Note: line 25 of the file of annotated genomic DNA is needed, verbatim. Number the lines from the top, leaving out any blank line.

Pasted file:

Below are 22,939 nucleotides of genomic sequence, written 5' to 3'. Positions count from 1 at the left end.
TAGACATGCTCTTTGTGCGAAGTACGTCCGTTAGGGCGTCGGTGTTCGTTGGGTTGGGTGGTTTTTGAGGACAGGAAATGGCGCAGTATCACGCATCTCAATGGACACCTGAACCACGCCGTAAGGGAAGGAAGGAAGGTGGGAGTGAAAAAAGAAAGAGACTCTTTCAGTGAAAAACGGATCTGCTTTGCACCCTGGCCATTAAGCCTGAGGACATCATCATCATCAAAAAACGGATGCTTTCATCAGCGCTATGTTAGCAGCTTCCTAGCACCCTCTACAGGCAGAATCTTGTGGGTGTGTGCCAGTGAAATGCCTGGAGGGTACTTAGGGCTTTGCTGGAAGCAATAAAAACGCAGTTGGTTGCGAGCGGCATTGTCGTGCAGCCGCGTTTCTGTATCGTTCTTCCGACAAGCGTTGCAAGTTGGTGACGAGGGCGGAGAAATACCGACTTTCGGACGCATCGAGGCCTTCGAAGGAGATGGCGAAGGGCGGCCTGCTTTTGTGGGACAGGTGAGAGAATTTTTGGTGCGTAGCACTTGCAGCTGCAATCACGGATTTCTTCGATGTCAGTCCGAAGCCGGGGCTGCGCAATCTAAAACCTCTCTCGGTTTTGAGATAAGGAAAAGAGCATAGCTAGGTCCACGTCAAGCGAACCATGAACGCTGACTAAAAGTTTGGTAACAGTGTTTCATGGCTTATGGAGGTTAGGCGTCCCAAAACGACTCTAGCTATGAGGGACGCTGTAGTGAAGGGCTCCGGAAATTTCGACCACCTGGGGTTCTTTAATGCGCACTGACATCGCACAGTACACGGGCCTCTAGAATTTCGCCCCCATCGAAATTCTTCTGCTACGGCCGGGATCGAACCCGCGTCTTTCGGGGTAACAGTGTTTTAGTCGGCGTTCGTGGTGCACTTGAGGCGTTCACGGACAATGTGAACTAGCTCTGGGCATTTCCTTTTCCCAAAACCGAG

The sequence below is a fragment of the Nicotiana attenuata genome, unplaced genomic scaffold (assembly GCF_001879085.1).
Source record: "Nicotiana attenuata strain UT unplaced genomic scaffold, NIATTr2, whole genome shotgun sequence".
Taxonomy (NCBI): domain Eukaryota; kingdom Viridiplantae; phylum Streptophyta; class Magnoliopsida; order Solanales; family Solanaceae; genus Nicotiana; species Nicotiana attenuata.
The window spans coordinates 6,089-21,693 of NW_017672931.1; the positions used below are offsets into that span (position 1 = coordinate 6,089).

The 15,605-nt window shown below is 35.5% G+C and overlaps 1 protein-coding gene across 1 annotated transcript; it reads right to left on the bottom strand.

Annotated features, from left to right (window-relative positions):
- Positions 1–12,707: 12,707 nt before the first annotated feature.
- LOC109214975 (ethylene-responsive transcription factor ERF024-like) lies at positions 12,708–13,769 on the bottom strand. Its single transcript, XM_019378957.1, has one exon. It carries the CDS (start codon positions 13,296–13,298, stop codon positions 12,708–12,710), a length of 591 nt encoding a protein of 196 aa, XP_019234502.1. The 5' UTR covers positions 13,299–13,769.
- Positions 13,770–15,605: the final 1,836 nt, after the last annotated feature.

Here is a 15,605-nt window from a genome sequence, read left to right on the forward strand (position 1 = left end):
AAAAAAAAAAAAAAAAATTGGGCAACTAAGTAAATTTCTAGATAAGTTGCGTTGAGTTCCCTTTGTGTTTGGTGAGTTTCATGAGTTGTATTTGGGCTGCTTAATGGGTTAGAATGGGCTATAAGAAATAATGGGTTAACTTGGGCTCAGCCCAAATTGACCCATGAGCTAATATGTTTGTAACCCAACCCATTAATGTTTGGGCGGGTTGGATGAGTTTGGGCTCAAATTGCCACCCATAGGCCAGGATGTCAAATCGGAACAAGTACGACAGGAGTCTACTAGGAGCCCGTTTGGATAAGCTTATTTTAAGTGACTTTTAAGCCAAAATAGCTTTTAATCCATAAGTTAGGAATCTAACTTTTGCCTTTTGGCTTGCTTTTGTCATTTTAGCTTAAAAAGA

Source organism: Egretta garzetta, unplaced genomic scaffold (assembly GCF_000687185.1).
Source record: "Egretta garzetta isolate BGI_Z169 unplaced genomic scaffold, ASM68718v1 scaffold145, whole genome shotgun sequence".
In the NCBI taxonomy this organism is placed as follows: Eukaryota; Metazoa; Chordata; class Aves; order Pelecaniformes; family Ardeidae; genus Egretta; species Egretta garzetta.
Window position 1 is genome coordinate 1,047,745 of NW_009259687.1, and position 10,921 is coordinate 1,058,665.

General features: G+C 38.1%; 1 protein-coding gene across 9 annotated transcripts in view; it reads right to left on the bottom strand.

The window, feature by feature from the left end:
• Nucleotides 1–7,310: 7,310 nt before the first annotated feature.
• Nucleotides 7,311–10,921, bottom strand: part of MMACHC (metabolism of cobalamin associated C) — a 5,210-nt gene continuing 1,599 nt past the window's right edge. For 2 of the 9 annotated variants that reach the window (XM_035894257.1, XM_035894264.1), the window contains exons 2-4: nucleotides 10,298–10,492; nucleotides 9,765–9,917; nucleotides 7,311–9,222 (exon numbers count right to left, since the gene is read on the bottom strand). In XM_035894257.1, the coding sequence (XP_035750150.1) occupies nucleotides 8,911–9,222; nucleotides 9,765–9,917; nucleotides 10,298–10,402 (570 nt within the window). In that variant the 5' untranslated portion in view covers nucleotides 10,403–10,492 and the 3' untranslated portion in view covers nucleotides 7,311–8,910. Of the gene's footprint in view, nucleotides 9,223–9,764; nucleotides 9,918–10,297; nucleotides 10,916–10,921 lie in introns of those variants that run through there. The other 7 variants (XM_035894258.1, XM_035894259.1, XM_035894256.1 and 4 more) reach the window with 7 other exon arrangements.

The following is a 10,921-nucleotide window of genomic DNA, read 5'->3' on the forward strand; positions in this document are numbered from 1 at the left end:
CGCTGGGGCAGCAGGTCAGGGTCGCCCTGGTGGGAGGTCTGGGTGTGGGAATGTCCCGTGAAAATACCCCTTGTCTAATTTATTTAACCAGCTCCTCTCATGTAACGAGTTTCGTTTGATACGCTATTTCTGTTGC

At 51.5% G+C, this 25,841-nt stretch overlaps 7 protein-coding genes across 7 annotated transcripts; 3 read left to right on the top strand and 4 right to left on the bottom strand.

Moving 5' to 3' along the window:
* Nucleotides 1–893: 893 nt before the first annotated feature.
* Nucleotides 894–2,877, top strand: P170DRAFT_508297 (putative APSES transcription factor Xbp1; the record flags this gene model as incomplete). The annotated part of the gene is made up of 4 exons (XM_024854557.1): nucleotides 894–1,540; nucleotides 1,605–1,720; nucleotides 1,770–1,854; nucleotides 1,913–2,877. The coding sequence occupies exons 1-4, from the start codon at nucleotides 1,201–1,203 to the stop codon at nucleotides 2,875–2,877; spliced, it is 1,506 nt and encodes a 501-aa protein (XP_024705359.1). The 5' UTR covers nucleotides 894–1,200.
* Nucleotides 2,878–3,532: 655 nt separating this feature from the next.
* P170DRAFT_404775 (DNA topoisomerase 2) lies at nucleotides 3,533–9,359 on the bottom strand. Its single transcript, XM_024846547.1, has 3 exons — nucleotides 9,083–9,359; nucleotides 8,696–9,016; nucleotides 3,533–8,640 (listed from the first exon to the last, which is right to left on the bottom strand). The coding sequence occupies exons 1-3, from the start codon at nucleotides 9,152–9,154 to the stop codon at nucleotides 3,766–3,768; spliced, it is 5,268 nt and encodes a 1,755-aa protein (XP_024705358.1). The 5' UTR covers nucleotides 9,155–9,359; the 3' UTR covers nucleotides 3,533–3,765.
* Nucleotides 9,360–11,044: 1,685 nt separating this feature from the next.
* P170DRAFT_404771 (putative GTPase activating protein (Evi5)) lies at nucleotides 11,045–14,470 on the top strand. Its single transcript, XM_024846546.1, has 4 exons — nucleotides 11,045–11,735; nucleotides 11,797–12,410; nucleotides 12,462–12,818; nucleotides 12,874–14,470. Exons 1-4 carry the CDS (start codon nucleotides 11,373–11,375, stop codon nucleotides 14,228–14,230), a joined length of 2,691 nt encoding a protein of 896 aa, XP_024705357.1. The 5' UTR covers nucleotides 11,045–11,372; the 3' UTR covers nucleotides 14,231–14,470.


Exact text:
Moving 5' to 3' along the window: